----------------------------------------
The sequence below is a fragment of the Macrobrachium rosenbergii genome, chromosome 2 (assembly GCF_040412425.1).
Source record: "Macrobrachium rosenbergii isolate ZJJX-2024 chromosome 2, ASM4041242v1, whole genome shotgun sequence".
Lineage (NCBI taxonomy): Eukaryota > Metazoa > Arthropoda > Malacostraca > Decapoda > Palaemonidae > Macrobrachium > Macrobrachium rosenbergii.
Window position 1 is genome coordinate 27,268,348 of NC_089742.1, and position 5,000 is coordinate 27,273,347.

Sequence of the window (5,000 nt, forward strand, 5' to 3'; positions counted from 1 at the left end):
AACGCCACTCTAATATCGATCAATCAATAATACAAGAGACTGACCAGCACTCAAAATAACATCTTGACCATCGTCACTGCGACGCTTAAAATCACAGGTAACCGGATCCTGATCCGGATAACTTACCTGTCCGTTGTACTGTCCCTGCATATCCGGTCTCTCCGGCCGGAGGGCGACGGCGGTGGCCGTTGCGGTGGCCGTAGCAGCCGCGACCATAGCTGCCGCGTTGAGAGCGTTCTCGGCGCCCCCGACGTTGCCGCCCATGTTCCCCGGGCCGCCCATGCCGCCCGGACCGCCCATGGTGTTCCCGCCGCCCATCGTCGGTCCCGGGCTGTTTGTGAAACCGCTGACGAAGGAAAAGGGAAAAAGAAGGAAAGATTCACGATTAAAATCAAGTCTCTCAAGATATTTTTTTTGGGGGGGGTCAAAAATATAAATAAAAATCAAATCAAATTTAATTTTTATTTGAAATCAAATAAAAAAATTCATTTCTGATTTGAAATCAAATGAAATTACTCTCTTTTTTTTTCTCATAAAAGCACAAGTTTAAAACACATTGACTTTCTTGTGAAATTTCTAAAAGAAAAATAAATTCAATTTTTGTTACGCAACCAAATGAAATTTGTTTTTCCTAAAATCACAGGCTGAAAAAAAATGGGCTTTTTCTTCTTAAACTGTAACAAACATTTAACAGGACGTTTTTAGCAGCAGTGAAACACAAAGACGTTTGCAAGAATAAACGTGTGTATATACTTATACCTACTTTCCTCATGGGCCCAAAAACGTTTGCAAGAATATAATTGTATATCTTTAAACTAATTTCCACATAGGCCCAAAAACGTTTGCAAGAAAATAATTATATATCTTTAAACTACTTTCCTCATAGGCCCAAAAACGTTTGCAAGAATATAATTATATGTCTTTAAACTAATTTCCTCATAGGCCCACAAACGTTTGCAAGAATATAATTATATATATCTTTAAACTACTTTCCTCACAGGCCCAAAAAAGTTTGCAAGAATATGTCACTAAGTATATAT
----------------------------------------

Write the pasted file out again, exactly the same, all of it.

The sequence below is a fragment of the Macrobrachium rosenbergii genome, chromosome 2 (assembly GCF_040412425.1).
Source record: "Macrobrachium rosenbergii isolate ZJJX-2024 chromosome 2, ASM4041242v1, whole genome shotgun sequence".
Lineage (NCBI taxonomy): Eukaryota > Metazoa > Arthropoda > Malacostraca > Decapoda > Palaemonidae > Macrobrachium > Macrobrachium rosenbergii.
Window position 1 is genome coordinate 27,268,348 of NC_089742.1, and position 5,000 is coordinate 27,273,347.

Sequence of the window (5,000 nt, forward strand, 5' to 3'; positions counted from 1 at the left end):
AACGCCACTCTAATATCGATCAATCAATAATACAAGAGACTGACCAGCACTCAAAATAACATCTTGACCATCGTCACTGCGACGCTTAAAATCACAGGTAACCGGATCCTGATCCGGATAACTTACCTGTCCGTTGTACTGTCCCTGCATATCCGGTCTCTCCGGCCGGAGGGCGACGGCGGTGGCCGTTGCGGTGGCCGTAGCAGCCGCGACCATAGCTGCCGCGTTGAGAGCGTTCTCGGCGCCCCCGACGTTGCCGCCCATGTTCCCCGGGCCGCCCATGCCGCCCGGACCGCCCATGGTGTTCCCGCCGCCCATCGTCGGTCCCGGGCTGTTTGTGAAACCGCTGACGAAGGAAAAGGGAAAAAGAAGGAAAGATTCACGATTAAAATCAAGTCTCTCAAGATATTTTTTTTGGGGGGGGTCAAAAATATAAATAAAAATCAAATCAAATTTAATTTTTATTTGAAATCAAATAAAAAAATTCATTTCTGATTTGAAATCAAATGAAATTACTCTCTTTTTTTTTCTCATAAAAGCACAAGTTTAAAACACATTGACTTTCTTGTGAAATTTCTAAAAGAAAAATAAATTCAATTTTTGTTACGCAACCAAATGAAATTTGTTTTTCCTAAAATCACAGGCTGAAAAAAAATGGGCTTTTTCTTCTTAAACTGTAACAAACATTTAACAGGACGTTTTTAGCAGCAGTGAAACACAAAGACGTTTGCAAGAATAAACGTGTGTATATACTTATACCTACTTTCCTCATGGGCCCAAAAACGTTTGCAAGAATATAATTGTATATCTTTAAACTAATTTCCACATAGGCCCAAAAACGTTTGCAAGAAAATAATTATATATCTTTAAACTACTTTCCTCATAGGCCCAAAAACGTTTGCAAGAATATAATTATATGTCTTTAAACTAATTTCCTCATAGGCCCACAAACGTTTGCAAGAATATAATTATATATATCTTTAAACTACTTTCCTCACAGGCCCAAAAAAGTTTGCAAGAATATGTCACTAAGTATATAT